But why should I have to worry about this anyway? Because you have a part to play in promoting your books. Marketing and promotion are arguably the deciding factors when it comes to achieving success in self-publishing. How will you get the word out about your book once it’s published if you can’t talk about writing it? Plus, your friends, family, coworkers, and neighbors love you! They would probably jump at the chance to support you. Holding people at arms length is lonely, and the resource authors need most is a supportive community of readers and cheerleaders around them.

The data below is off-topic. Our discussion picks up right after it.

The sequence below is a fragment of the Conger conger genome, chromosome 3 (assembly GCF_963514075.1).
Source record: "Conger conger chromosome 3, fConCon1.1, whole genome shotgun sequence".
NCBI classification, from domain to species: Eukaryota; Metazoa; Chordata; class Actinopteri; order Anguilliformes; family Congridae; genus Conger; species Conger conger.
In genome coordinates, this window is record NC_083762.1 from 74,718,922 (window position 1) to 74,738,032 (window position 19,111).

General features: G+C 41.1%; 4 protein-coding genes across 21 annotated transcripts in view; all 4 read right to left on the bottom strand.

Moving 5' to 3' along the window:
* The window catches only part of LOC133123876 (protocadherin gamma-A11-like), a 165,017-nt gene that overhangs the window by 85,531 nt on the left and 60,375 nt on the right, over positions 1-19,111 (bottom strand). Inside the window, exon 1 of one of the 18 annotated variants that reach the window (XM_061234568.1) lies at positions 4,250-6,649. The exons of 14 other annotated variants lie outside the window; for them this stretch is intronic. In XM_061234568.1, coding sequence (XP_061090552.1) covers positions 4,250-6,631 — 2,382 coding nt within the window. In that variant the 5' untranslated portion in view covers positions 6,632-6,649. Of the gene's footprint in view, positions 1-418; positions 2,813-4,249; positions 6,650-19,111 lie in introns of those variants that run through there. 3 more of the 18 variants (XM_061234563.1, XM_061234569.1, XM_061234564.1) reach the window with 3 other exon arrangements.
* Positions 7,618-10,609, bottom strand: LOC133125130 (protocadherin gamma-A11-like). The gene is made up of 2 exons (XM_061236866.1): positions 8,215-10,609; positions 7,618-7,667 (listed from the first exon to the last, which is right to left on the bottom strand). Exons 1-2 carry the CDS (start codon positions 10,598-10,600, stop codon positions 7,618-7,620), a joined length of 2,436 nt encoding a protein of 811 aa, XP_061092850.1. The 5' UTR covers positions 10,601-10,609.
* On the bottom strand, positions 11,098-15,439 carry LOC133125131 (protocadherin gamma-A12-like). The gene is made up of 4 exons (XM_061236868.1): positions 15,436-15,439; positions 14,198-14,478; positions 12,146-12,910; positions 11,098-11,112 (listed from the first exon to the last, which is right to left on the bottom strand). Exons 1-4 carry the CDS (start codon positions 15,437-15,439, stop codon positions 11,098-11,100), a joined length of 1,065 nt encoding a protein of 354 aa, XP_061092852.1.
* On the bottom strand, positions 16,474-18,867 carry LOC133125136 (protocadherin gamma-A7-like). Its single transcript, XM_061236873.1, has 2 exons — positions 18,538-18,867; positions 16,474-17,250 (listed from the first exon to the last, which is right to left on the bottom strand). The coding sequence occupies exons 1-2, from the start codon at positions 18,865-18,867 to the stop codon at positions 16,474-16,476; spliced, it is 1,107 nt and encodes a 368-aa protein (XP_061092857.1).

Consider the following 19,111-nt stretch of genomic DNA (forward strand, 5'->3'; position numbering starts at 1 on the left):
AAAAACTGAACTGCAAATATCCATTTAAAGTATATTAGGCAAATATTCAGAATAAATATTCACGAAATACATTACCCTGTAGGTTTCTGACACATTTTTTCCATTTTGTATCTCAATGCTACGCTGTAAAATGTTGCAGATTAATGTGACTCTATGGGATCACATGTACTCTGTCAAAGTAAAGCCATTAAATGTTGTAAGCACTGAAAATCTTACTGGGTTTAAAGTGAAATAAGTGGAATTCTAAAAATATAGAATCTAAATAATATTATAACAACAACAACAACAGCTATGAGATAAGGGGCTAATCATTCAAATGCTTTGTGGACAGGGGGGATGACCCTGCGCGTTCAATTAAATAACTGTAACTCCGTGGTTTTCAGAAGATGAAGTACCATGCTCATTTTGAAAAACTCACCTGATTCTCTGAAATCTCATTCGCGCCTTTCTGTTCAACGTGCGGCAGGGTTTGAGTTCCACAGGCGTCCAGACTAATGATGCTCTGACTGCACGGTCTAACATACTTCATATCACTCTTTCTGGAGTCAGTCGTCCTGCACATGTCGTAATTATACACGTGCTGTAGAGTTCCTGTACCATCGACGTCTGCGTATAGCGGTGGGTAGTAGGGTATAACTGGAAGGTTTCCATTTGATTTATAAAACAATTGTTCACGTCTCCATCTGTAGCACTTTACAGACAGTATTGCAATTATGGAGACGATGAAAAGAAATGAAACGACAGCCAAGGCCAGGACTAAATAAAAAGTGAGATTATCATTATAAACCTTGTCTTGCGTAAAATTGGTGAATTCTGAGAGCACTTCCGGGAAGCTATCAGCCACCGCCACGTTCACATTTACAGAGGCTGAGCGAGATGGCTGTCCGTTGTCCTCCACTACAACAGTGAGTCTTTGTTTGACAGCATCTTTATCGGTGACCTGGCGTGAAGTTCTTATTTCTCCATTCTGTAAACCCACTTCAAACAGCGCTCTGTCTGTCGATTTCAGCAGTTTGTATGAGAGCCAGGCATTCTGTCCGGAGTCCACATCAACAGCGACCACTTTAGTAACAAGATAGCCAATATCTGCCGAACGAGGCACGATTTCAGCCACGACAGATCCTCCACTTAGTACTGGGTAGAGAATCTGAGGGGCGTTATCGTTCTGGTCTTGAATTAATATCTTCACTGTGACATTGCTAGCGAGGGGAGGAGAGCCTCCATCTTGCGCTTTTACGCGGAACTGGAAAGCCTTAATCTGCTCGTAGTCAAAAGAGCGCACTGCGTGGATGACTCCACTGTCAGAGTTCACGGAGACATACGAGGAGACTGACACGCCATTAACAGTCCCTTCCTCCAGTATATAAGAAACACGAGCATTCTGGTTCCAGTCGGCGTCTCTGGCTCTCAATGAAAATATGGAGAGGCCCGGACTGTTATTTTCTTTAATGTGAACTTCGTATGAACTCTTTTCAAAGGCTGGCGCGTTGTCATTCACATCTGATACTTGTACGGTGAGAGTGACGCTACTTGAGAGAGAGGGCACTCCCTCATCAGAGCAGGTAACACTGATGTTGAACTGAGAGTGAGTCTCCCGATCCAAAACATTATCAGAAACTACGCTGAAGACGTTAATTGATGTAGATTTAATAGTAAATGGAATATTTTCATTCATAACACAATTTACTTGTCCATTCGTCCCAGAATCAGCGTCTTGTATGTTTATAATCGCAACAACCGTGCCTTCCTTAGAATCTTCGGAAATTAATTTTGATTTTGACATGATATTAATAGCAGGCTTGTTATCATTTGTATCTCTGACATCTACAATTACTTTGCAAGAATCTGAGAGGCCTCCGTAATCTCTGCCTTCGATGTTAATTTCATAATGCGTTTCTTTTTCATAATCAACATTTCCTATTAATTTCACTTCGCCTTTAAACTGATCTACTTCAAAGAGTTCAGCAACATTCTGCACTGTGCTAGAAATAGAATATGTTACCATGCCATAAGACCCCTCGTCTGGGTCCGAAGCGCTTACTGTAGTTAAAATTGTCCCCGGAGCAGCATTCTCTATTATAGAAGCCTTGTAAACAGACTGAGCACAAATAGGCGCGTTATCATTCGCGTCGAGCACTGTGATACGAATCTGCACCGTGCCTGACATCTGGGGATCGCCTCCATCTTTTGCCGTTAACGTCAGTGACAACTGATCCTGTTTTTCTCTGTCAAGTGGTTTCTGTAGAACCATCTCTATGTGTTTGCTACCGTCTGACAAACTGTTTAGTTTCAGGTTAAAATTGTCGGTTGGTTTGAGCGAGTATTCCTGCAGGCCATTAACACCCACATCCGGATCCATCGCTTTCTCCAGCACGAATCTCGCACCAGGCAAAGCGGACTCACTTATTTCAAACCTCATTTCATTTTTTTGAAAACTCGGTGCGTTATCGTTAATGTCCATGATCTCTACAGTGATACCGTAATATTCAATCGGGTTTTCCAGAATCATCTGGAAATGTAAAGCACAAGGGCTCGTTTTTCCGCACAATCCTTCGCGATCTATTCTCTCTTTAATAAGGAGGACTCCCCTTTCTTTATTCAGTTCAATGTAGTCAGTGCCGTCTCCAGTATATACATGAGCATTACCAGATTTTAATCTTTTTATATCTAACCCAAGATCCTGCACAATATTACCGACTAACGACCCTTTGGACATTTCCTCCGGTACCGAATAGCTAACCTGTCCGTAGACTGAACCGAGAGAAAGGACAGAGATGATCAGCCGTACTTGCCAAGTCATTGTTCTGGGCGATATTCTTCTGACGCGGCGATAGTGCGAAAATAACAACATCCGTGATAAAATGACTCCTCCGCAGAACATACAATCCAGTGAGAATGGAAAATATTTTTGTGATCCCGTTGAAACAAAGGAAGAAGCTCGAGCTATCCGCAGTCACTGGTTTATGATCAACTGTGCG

Even if you land a great book deal with a traditional publisher, you’ll be expected to take responsibility for some of the marketing. Your impostor syndrome won’t magically disappear when that time comes. You’ll play a central role in developing your author platform, and that’s hard to do when you struggle to promote your creative work.

So, how do you make a change?

  • Start small. When a friend asks you what’s new, say you’ve been writing. They’ll ask about your project, so take the opportunity to talk about it.
  • Be consistent. Do this every time you get the chance. It really does get easier with practice.
  • Join a writer’s group. If you’re not a member of a writer’s group, join one. You’ll be encouraged and empowered by other members to share your work. This creates confidence in your work. Plus, being surrounded by a community of writers has a way of affirming your identity as a writer.